Today will see elections play out for various levels of local government. In particular, of the 31 states in Mexico, 12--including Oaxaca--will vote for new governors. The current climate is a big deal for several reasons.
Brief history lesson to contextualize this:
Shortly after the 1910-17 , a political party called the (PRI... Partido Revoluciario Insitucional) came to dominate Mexican politics. From the late 20s till 2000, in fact, it held a Chicago-style, political-machine stanglehold on the country, and was considered an authoritarian state (not a democracy... by name only) during this time. Some may recall the name (2000-6), and, more recently, Felipe Calderón (2006--). Fox became the 1st non-PRI president in Mexico, and Calderón is the 2nd. It is pretty much agreed that, although these two men are non-PRI, they were and are at the mercy of a PRI-dominated Congress ... kind of like a Democratic US president facing a Republican-dominated Cogress, or vice versa... though worse. So a president's initiatives can be easily struck down if not in line with PRI ideology.
The state of has never seen rule outside of the PRI. Today will be the first opportunity ever that a non-PRI governor has the opportunity to unseat the PRI political machine here. He's leading in several polls. This is both exciting and unsettling.
If you guys think the Fox News-MSNBC bickering is bad, it's peanuts to bickering around here. Some might have heard that, last week, a PRI gubernatorial candidate was killed in the northern state of Tamaulipas. A few days before this incident, a pro-PRI rally in the state of Chiapas (Oaxaca's neighbor to the east... the last state before entering Guatemala ) saw an eruption of violence and a few bodies fall cold to the ground. Just this past Wednesday, a mayor in a municipality close to Oaxaca city was murdered, and around that day, in the state of Puebla (just northeast of Oaxaca), two journalists lost their lives.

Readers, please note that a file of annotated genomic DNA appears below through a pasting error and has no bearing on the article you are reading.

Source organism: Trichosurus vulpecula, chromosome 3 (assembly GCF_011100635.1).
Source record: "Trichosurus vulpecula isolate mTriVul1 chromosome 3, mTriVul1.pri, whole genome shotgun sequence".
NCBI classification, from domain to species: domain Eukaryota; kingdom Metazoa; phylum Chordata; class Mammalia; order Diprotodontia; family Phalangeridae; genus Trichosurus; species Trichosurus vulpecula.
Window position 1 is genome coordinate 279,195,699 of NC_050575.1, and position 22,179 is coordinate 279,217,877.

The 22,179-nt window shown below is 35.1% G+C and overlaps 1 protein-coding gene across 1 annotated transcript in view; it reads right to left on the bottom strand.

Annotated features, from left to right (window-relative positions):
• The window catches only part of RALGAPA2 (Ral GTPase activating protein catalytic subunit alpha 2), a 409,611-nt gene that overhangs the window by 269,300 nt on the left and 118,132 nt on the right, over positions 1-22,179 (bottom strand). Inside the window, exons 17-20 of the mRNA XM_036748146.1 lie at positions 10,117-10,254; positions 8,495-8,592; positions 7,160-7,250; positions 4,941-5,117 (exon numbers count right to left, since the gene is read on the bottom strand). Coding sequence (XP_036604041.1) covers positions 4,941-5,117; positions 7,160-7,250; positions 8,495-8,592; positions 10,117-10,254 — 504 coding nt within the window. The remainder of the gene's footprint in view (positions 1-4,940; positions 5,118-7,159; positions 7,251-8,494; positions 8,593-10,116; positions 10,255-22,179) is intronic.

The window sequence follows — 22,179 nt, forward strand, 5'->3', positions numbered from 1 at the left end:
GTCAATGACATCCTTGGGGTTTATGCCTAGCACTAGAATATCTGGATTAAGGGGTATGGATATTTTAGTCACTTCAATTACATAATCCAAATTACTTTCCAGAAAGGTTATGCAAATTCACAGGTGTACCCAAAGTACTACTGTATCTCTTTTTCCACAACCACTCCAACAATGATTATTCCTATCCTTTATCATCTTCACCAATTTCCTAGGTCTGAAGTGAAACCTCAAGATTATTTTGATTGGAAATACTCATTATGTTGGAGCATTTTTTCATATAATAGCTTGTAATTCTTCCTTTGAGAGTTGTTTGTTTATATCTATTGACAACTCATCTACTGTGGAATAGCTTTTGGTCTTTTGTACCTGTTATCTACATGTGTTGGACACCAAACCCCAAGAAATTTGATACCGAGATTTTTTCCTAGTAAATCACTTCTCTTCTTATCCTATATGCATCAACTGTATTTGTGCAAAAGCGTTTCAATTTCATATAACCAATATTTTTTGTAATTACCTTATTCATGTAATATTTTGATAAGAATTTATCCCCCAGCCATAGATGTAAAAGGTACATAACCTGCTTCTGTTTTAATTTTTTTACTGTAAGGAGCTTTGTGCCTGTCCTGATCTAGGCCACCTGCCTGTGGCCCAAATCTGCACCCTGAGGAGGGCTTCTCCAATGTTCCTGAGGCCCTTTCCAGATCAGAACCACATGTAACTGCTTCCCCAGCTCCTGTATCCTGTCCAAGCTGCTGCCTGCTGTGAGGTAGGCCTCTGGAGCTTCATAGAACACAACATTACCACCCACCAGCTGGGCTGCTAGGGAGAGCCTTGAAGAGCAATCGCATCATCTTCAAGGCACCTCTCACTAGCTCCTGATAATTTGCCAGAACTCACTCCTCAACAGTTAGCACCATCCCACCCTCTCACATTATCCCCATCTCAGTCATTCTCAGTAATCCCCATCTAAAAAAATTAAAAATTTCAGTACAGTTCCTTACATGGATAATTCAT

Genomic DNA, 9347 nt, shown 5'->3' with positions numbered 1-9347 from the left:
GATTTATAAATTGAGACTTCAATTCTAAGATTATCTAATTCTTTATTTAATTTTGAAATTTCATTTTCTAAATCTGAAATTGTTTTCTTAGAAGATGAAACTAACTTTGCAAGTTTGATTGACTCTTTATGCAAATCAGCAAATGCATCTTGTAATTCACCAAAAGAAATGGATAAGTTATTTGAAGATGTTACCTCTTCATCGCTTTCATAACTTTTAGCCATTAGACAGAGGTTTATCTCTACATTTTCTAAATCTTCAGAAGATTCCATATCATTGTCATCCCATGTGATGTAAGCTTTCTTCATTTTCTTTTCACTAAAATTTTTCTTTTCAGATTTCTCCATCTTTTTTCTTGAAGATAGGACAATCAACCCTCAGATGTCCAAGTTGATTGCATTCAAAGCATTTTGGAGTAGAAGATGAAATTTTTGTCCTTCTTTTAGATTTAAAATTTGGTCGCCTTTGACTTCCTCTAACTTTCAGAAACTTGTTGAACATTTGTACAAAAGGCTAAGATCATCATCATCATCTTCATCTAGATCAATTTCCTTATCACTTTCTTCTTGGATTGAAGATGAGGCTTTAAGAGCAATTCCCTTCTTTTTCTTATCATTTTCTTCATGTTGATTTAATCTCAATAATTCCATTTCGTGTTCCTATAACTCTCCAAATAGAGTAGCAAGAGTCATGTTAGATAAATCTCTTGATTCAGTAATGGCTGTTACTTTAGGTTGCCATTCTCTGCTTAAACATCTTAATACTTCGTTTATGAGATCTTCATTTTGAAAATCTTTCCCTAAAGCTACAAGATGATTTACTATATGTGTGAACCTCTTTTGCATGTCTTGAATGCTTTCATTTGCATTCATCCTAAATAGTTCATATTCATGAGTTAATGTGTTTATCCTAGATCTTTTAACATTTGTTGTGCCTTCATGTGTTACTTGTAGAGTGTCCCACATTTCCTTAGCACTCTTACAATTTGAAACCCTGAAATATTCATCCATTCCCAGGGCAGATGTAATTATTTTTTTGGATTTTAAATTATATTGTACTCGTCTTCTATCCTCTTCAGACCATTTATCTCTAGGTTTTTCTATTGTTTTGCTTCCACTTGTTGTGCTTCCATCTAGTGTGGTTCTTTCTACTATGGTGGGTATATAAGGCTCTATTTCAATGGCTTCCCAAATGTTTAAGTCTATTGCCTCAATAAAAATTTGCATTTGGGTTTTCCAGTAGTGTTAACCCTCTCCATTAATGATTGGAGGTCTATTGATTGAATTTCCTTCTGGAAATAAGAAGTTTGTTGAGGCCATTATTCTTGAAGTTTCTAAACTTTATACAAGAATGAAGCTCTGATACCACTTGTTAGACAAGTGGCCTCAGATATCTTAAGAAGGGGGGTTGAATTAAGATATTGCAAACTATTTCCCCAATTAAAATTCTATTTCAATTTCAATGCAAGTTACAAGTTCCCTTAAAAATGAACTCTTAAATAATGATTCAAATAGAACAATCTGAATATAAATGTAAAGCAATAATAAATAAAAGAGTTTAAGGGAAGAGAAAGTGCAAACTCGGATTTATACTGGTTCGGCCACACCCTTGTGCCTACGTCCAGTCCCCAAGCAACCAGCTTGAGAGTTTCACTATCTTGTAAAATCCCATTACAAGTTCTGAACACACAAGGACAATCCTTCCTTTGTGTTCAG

Thus there is a concern that if this non-PRI front-runner doesn't win today (via election fraud), some stuff could go down, as many Oaxacans despise the PRI leadership. Some may recall some violence that occurred in 2006 here between teachers and the government... well, the PRI leadership eventually attacked the peaceful protest (that was demanding more pay, resources...) from helicopters, and this incident is ingrained in many minds here.
Anyways, the city of Oaxaca is made up of "colonias" with our house, the university, and all the other homestays in "Colonia Reforma," which is one of the wealthier sections of the city. As is the case in the States, where there is wealth, there tends to be little threat of violence. Thus, the real threat of violence in this neighborhood is low. However, we're going to watch and wait to see how the elections play out tomorrow. If it turns ugly, then obviously AU will pull the plug and fly us home.
Politics is ugly, especially here, so I'm going to turn to different news.
I'm very happy with how the study program is working out. We mix classroom classes with "field trips" made throughout the state. On thursday we made a trip to the mountains of the north (Sierra Norte) to take a tour through an indigenous town and learn about how they run things. The state of Oaxaca hosts 570 municipalities, with 418 of these being recognized as officially indigenous. That is, these indigenous communities are self-sustaining and have their own system of land tenure and politics. The idea is community ownership of resources and destiny. Thus, Oaxaca is unique in that it hosts formal democracy with 100s-of-years-old indigenous tradition, and this is a peaceful coexistence.
Week 3 in the bag (of 8). I'm crossing my fingers to see the end of it from here, and not Detroit.